TURES COLUMN: Doha deal doomed the Afghan regime and our U.S. military mission
As our Afghan government collapsed in August, Americans wondered aloud what happened. When you read the Doha Agreement from 2020, you’ll see exactly why our ally fell apart, imperiling our military mission and any successes our country built over the last 20 years.
The Doha Deal, signed on February 29, 2020, is actually known as “The Agreement for Bringing Peace to Afghanistan which is not recognized by the United States as a state and is known as the Taliban and the United States of America.” That is no joke. It’s the real name of the agreement. You can read it here if you don’t believe me: https://www.state.gov/wp-content/uploads/2020/02/Agreement-For-Bringing-Peace-to-Afghanistan-02.29.20.pdf. We signed a deal with a regime that we don’t even recognize that based al-Qaeda on 9/11.
The deal called for the U.S. to end UN sanctions on the Taliban by May 29, 2020, enabling the Taliban insurgents to refinance themselves.
The Trump Administration forced the Afghan government to release 5,000 Taliban prisoners by March 10, while the Taliban would release 1,000 government soldiers. You can probably guess who benefitted from that uneven deal. It swelled the ranks of the Taliban fighters, helping them overwhelm the Afghan Army.
And, in Section F, “The United States and its allies will refrain from the threat or the use of force against the territorial integrity or political independence of Afghanistan or intervening in its domestic affairs,” giving the Taliban the green light to overthrow our allies without opposition from us.
Trump backed this up by reducing our troop presence from 13,000 to 8,600 by the Summer of 2020, while other NATO members only cut a quarter of their troops. The Doha Deal also closed five U.S. military bases by the Summer of 2020.
Meanwhile, the Taliban continued attacks, with a bombing that killed kids, and even an assassination attempt on an Afghan negotiator, nearly killing her. Taliban attacks rose by 70% in 2020 over 2019, and the number of Afghans killed doubled after the Doha Deal was signed in 2020. Our Afghan allies weren’t invited to the talks, or largely consulted on matters.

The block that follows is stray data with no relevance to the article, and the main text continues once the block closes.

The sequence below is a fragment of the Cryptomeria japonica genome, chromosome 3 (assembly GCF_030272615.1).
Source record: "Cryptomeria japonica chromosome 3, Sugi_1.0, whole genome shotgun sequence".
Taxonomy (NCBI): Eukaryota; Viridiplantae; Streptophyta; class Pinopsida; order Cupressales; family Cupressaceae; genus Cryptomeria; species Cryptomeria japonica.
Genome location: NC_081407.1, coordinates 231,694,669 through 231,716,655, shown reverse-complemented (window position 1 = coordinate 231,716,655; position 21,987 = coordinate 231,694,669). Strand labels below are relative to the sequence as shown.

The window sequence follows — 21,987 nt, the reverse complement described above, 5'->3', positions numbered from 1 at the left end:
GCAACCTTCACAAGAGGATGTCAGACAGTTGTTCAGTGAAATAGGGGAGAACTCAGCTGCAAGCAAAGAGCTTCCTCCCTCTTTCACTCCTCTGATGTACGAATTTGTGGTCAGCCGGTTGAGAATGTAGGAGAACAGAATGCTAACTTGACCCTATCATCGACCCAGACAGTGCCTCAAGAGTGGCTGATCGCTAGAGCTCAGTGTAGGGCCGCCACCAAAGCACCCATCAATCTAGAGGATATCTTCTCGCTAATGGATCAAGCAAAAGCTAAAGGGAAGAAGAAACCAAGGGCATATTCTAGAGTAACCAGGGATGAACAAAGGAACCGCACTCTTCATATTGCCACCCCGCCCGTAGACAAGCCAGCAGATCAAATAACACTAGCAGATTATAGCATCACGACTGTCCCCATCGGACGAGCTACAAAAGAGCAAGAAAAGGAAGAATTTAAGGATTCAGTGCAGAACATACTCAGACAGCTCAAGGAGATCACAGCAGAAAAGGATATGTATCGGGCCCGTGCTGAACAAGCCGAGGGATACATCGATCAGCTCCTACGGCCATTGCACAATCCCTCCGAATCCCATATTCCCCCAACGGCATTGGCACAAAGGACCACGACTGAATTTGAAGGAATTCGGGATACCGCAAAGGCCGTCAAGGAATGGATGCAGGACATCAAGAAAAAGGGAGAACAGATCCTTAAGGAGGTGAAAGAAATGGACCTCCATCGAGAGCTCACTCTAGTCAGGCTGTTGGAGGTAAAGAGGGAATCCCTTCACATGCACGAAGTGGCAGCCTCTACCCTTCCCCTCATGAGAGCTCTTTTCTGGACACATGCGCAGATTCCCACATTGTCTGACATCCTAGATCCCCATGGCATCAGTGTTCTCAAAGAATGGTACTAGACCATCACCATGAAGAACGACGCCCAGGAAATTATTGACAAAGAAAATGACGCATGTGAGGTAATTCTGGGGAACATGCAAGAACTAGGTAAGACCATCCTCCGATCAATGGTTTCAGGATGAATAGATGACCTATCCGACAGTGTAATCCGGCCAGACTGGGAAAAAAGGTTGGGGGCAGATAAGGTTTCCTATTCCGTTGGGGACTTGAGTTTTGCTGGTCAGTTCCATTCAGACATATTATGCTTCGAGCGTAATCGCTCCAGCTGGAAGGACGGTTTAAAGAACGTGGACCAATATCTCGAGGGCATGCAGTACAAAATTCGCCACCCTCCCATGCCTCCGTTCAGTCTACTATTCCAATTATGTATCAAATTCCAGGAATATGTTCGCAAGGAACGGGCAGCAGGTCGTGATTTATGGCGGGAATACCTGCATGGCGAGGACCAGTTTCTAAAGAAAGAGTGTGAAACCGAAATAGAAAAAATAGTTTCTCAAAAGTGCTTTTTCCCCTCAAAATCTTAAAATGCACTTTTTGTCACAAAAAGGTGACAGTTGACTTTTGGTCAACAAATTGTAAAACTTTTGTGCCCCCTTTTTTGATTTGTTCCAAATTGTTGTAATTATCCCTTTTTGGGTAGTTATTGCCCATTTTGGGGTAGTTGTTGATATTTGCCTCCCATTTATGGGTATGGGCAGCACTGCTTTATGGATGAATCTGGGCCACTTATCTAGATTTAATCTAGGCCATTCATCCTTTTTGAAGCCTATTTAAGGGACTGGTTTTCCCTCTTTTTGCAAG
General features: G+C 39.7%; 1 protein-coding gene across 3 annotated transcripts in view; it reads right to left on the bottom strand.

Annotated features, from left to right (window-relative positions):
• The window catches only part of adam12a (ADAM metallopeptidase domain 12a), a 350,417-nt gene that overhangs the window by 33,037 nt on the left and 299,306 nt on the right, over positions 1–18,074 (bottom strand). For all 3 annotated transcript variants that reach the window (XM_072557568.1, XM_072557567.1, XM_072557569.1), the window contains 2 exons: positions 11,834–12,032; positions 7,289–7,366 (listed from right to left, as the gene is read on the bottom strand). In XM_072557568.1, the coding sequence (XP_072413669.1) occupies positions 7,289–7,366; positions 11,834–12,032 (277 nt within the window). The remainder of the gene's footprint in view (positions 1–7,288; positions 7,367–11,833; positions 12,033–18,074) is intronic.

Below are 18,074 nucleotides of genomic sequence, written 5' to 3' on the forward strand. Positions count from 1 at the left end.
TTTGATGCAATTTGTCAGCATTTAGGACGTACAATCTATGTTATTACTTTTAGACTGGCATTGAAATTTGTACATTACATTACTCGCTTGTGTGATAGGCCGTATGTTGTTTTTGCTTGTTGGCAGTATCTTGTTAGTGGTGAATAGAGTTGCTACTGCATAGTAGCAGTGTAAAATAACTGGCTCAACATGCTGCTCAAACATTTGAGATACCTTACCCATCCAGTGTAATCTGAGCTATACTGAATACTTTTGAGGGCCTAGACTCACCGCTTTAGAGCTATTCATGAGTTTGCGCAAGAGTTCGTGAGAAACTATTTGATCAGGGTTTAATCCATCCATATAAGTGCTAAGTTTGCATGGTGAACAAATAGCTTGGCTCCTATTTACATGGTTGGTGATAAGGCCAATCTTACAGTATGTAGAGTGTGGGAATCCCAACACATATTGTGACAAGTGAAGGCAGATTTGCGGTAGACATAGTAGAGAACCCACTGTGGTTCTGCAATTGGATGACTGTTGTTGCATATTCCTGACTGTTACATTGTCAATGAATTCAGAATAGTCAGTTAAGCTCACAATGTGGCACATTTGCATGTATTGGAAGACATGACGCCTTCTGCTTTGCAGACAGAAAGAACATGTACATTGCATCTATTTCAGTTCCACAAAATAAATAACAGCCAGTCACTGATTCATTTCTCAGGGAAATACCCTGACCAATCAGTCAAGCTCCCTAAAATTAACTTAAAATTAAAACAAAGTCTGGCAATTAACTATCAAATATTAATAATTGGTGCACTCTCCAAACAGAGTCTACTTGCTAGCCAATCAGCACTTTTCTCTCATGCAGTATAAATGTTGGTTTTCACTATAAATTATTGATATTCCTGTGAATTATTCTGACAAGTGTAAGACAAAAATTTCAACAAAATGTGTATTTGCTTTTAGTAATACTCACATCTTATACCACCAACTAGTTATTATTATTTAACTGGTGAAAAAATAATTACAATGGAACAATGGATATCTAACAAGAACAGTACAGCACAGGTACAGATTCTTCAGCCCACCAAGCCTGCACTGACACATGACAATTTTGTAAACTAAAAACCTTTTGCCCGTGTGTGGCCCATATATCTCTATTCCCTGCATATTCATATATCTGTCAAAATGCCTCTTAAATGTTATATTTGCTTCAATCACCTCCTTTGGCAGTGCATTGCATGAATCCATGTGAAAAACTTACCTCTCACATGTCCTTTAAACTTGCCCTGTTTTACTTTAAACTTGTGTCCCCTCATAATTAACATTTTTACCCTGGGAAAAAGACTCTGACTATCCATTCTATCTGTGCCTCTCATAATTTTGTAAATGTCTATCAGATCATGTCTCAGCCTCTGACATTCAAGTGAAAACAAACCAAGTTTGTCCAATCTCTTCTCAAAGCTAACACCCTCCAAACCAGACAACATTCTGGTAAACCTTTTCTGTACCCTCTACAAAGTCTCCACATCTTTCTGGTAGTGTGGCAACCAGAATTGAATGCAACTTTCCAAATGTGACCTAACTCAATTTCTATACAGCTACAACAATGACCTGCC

Some in Congress recognized the danger of the Doha Deal. More than 20 House Republicans wrote a letter condemning the agreement (https://abcnews.go.com/Politics/us-sign-historic-deal-taliban-beginning-end-us/story?id=69287465). The House Armed Services Committee voted in a bipartisan manner by a wide margin for an amendment that attempted to block any U.S. troop reductions below 8,600. But in January 2021, before Biden was even inaugurated, only 2,500 U.S. soldiers remained in Afghanistan, less than 20 percent of their total back in 2019.
In the last year of the Obama Administration, the U.S. killed Mullah Akhtar Mohammad Mansour, the leader of the Taliban in a drone strike in Pakistan. Six years earlier under Obama, U.S. intelligence was used to help Pakistan nab Taliban military leader Abdul Ghani Baradar.
In mid-2018, U.S. negotiators pressured Pakistan to release him. Baradar not only signed the Doha Agreement, but is expected to be the Taliban’s new President of Afghanistan.
“Former President Donald Trump went on a radio show Monday and complained at length that some news outlets were covering the devastating Hurricane Ida more than what he called his ‘great agreement’ with the Taliban,” reported Business Insider.
I think Trump is on to something. We should focus a lot more on the Doha Agreement … and its role in undermining the Afghanistan government, as well as our U.S. military mission.
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